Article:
- first solution : each LSU and fetcher line has another
63-bit wide field, with each bit representing the associated
register. When the line is invalidated, the corresponding bit
is sent to reset the "valid" flag of the register.
  ===> note that this means that we have a minimum of
       63*16 bits of memory. The 63-bit field contains
       the same information as the information stored by the
       register flag, except that the encoding is a bit different.
63*16=1008 bits of memory, the quarter of the size of the
normal register set. That's much. And the wires are pretty long
and they are a lot : it's not a good thing for the surface,
the speed, etc.

  - second solution : use a "CAM", put 2x 4-bit comparators at
    each regsister flag (we have to be able to invalidate both
    LSU and fetcher lines at the same time). The flag contains
    6 bits : 1 "Checked" bit, 1 "valid" bit, 1 Instruction/data bit
    and 3 line bits (the address). When the correct line address is
    detected on the 2x3-bit input (coming from the LSU and Fetcher),
    the flags are cleared.
====> that's better : only 3*63 bits of storage (a total of 400 bits
when we also count the other flags). However you have to compare
126 values ! Even though the comparators are 3-bits each, that's a lot.

Here, notice that i take your assumption that full associativity
is required. All 63 registers can be used as pointers at a time
(as long as the addressed space fits inside the LSU capacity).

  - Whygee's solution :
take a program and count how many pointers can be used at a time.
Count on the LRU to evict pointers that were not used for a certain time...
I'll put the upper limit arbitrarily to 32, but it can't exceed 63
anyway. A limit of 24 would be more realistic (it still leaves
some room for a SW call stack) but let's say it's a user-defined

This number also represents the number of comparators.
They are 6-bit wide because they compare the register number
(that comes from the instruction word) with the number that is
locally stored (between the LSU and the fetcher). An additional
flag will indicate whether the data is valid, or we could also
reset the value to 0 (register #0 is invalid as a pointer).
With 32 register comparators, we need 32 comparators
of 6 bits = 192 bits of storage. If that's too much,
use only 24 comparators and you need 144 bits.

The "counting argument" is one of the many points. Another point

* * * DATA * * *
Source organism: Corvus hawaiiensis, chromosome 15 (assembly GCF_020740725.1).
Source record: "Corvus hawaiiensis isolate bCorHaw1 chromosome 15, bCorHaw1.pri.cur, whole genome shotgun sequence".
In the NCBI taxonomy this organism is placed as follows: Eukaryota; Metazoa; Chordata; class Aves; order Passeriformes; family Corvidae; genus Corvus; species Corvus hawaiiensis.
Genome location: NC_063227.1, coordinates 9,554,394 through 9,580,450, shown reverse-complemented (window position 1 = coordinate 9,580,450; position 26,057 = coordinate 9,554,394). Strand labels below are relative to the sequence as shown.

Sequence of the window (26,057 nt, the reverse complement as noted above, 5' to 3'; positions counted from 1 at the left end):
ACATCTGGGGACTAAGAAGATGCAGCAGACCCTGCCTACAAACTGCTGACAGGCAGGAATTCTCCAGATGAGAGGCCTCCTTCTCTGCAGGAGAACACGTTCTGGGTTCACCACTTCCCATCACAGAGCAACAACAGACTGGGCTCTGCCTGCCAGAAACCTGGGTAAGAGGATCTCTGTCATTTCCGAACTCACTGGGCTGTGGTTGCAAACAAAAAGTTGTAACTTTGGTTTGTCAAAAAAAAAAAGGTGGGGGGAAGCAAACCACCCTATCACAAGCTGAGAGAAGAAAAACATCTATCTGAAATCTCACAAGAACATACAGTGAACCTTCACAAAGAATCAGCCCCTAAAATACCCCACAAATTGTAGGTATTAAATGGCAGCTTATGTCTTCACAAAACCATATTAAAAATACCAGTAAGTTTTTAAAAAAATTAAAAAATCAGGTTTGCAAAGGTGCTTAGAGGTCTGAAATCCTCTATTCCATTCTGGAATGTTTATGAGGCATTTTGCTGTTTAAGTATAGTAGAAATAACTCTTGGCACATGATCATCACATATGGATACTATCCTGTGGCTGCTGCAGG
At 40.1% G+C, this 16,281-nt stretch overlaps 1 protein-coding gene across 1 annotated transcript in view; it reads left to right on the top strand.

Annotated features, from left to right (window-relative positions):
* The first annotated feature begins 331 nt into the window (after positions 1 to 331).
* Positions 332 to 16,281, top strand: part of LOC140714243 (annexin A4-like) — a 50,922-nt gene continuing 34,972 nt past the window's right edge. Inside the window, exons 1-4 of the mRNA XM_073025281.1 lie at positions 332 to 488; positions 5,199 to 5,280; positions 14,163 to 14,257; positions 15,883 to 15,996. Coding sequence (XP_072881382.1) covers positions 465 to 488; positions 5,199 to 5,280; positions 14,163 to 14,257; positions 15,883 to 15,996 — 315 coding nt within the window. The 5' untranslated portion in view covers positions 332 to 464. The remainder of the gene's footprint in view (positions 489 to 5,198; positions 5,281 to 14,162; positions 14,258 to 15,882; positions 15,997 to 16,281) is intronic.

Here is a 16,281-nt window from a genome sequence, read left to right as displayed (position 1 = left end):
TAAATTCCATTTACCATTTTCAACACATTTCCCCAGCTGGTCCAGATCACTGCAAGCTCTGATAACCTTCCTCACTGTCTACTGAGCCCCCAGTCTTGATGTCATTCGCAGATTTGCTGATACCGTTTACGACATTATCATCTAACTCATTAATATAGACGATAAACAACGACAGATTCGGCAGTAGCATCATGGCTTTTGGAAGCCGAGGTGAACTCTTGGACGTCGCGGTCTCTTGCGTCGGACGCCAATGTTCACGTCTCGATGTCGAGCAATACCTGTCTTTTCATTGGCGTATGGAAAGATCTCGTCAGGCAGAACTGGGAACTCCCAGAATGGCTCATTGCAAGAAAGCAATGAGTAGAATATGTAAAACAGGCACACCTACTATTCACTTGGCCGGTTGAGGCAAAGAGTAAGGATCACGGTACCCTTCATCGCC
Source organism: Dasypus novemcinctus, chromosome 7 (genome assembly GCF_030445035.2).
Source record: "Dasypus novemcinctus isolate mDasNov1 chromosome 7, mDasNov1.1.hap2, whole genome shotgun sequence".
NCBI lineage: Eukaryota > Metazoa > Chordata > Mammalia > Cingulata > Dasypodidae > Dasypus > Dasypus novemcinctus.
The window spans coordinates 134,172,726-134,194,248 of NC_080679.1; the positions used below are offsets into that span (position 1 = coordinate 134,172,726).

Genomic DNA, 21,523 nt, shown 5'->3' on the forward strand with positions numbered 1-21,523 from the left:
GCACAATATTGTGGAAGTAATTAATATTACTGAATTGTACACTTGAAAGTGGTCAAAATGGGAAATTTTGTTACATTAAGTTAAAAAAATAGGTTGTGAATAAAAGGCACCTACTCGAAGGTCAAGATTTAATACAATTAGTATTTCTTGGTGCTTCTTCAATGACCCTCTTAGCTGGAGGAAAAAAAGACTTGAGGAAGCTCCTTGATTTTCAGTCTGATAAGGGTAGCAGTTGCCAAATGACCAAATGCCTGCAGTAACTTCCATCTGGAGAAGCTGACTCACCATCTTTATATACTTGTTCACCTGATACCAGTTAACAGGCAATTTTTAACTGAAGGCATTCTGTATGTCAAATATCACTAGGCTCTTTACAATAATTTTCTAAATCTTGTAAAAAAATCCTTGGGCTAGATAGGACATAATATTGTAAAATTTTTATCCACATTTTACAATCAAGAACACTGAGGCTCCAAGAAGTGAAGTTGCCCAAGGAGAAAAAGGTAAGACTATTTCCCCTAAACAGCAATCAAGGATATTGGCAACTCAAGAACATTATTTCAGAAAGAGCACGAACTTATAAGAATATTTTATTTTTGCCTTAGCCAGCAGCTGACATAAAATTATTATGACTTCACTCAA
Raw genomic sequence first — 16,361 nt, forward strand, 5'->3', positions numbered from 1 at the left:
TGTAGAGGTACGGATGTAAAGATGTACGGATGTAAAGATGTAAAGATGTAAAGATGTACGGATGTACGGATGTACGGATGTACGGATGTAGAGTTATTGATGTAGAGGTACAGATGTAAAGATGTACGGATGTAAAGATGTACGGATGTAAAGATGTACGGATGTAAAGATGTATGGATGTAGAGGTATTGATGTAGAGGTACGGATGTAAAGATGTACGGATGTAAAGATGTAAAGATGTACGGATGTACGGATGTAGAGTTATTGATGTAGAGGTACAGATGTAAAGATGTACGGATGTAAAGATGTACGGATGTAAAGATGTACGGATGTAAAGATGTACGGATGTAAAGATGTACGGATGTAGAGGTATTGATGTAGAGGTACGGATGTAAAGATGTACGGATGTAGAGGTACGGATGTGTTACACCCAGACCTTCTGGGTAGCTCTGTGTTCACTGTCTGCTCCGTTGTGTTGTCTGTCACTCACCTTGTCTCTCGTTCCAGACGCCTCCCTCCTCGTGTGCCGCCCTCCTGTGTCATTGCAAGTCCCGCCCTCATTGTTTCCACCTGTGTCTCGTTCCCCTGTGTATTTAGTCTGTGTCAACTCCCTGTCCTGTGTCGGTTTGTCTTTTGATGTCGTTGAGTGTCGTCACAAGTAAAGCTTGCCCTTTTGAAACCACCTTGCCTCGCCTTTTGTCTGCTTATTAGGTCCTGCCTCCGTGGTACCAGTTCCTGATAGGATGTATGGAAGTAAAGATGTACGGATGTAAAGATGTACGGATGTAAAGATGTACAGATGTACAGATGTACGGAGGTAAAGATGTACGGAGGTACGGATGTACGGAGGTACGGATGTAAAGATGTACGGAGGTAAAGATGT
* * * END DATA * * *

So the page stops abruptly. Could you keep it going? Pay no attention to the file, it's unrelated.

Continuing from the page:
is the drive : with the 2nd solution, the invalidation step
needs that 6 wires (from the LSU and the fetcher) feed 63 inputs each.
With my solution, we need 6 wires to drive 32 inputs each with the
register to find.

The last (and most interesting argument) is that invalidation
doesn't need to propagate invalidation signals through long wires :
for speed and locality reasons, the comparators are next or very close
to the lines to which they are associated. When a match is detected,
they can send the "hit" signal to the line faster than with the 2nd
solution, which has to decode the register number, then decode the
line number. That's a 2-level indirection (6->63 then 3->8)
that is probably not faster than comparators because of the wire lengths.

Note that the problem can become different in a superscalar
architecture. Decoding only one instruction per cycle has
the advantage of simplicity but a 2- or 3-instruction wide
CPU will certainly require another strategy...

Concerning the association between a register and a line, it is
not necessarily "one to one" : it is possible to associate
a register to several lines (3 or 4) and the reverse is necessarily
possible (a line can be pointed to by more than one register).
This depends on the number of comparators. It adds some storage
(it needs to know which line is associated to which register)
but not inside the critical datapath (it's managed by the LRU
mechanics in a single cycle).

Concerning the register invalidation process, the signal comes
from the LRU mechanism, which is triggered by the replacement logic,
which is itself used when a new cache line is fetched for example.
With nicO's approach (multi-CPU system that can "share" cache lines),
it can also come from a remote CPU but it's his business,
the mechanism is the same.

> This mecanism could be only used for code because it's "mostly" read
> only, so there no alias problem. But for data, i don't know.
If you say you don't know... :-P

Concerning aliases : they must be avoided "by design".
The address that comes from the TLB is compared with all the
other addresses in the fetcher and the LSU ==> no line
will answer at the beginning. The least recently use line
will be selected to hold the data. Later, when the address
is wanted again, only ONE line will answer. This is independent
from the register number. pointer alias does not necessarily
mean duplication of the data with the existing LSU.

> I have proposed instead of using the register adress to use the stream number
> of the load&store instructions.
? maybe i didn't understand.

> That's the main purpose of the stream : differentiate data stream. 
at least you have understood the principle ;-)
but this story is different from the story of associating
registers to pointers. Remember that there is no "stream hint"
for the jump instructions, but the jump uses the same
mechanism as load and store.

happy voting,

> nicO